Like everything else in science and medicine, there is modern controversy about circumcision. In the United States the rate of circumcision is around 81%.
A paper in Mayo Clinic Proceedings finds that the benefits of infant male circumcision to health exceed the risks by over 100 to 1. Brian Morris, Professor Emeritus in the School of Medical Sciences at the University of Sydney and his colleagues in Florida and Minnesota found that over their lifetime half of uncircumcised males will contract an adverse medical condition caused by their foreskin. The findings add considerable weight to the latest American Academy of Pediatrics policy that supports education and access for infant male circumcision.
In infancy the strongest immediate benefit is protection against urinary tract infections (UTIs) that can damage the kidney in half of babies who get a UTI. Morris and co-investigator Tom Wiswell, MD, Center for Neonatal Care, Orlando, showed last year that over the lifetime UTIs affect 1 in 3 uncircumcised males. In a systematic review, Morris, with John Krieger, MD, Department of Urology, University of Washington, Seattle, showed that there is no adverse effect of circumcision on sexual function, sensitivity, or pleasure, which dispelled one myth perpetuated by opponents of the procedure.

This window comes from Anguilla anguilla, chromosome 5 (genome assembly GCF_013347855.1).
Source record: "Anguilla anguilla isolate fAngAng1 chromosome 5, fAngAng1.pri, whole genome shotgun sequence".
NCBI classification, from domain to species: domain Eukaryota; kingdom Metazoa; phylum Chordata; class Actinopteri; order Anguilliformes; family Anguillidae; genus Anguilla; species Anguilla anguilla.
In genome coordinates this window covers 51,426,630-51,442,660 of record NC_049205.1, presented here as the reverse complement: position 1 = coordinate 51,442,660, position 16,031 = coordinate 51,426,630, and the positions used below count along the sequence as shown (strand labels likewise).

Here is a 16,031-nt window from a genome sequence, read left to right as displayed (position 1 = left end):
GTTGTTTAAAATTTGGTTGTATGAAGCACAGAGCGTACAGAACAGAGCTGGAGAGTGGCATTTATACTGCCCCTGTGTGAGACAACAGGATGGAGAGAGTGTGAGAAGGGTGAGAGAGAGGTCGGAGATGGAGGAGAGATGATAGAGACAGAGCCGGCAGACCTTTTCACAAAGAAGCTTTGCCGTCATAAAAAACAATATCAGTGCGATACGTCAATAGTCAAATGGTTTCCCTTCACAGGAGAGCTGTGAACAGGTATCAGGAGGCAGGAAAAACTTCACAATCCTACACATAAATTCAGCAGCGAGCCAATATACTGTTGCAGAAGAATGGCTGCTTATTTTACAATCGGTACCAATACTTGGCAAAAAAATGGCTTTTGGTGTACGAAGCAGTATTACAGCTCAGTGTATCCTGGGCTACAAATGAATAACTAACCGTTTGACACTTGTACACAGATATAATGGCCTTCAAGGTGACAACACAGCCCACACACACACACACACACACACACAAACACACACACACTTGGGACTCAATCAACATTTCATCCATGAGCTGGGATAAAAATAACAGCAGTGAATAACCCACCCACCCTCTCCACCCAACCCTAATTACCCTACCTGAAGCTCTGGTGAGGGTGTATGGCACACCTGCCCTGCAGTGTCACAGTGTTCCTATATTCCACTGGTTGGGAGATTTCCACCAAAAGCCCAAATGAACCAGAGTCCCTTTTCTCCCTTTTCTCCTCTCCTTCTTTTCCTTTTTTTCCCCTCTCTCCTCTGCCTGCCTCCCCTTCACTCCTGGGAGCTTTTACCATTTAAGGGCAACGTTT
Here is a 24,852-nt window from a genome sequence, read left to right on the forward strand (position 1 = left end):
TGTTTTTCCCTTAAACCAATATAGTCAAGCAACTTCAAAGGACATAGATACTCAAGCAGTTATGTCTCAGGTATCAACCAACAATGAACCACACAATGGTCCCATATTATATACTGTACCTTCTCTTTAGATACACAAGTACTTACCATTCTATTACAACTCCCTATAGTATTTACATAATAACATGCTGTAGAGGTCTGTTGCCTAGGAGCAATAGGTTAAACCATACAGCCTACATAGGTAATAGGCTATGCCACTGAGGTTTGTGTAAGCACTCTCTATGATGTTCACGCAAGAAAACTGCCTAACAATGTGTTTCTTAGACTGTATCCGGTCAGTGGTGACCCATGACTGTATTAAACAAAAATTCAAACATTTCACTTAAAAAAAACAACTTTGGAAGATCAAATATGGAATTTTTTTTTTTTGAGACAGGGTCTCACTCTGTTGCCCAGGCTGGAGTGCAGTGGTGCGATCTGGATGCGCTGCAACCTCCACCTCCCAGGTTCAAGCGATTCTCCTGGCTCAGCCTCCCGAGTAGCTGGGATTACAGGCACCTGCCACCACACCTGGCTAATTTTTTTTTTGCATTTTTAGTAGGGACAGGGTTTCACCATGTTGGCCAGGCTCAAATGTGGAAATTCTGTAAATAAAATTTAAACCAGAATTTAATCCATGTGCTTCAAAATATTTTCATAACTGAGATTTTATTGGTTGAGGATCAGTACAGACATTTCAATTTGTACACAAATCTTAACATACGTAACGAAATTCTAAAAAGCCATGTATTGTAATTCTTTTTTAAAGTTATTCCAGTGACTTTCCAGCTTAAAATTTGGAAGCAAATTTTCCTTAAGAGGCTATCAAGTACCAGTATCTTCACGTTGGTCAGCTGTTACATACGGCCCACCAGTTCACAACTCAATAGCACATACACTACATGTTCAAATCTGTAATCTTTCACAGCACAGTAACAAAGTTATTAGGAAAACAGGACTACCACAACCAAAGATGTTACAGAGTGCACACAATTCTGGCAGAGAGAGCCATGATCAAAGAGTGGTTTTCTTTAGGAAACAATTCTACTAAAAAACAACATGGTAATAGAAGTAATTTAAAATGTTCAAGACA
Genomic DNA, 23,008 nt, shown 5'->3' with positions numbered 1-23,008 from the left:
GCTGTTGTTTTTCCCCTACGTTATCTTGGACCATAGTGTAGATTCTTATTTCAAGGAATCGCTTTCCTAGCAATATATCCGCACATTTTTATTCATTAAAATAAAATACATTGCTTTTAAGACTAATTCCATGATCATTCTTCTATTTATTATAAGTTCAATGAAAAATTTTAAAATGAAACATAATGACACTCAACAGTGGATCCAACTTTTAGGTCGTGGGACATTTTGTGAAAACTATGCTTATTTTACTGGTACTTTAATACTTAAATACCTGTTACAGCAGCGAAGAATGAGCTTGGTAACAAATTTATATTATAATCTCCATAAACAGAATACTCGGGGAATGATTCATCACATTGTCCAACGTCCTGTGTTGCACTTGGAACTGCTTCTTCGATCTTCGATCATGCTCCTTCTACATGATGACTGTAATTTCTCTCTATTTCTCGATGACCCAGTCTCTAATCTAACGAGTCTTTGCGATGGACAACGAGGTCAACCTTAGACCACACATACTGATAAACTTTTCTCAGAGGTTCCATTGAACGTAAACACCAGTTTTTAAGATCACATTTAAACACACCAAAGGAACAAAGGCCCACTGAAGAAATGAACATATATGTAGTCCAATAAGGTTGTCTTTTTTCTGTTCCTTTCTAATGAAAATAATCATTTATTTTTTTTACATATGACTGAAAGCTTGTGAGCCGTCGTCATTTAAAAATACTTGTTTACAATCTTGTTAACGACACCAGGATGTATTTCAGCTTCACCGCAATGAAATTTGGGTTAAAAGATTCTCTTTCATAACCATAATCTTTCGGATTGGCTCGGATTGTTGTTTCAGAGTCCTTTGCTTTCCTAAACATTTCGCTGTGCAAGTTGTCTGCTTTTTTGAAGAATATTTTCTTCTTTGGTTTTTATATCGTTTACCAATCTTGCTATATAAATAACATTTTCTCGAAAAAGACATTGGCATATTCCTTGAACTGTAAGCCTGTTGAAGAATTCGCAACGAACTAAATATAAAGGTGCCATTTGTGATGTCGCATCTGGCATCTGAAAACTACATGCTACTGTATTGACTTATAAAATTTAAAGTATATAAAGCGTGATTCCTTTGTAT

Whereas circumcision rates have risen in white men to 91%, in black men to 76%, and in Hispanic men to 44%, the study authors found an alarming decrease in infants. To get the true figures they had to correct hospital discharge data for underreporting. This showed that circumcision had declined from a high of 83% in the 1960s to 77% today.
There seemed to be two major reasons for the fall.
- One is a result of demographic changes, with the rise in the Hispanic population. Hispanic families tend to be less familiar with the custom, making them less likely to circumcise their baby boys.
- The other is the current absence of Medicaid coverage for the poor in 18 US states. In those states circumcision is 24% lower.
Professor Morris stated, "The new findings now show that infant circumcision should be regarded as equivalent to childhood vaccination and that as such it would be unethical not to routinely offer parents circumcision for their baby boy. Delay puts the child's health at risk and will usually mean it will never happen."
Taken together, the new findings should send a strong message to medical practitioners, professional bodies, educators, policy makers, governments, and insurers to promote this safe, simple procedure, best done in infancy under local anesthesia and to increase access and third party coverage, especially for poor families, who tend to suffer most from foreskin-related diseases. Infant circumcision has, moreover, been shown to be cost saving.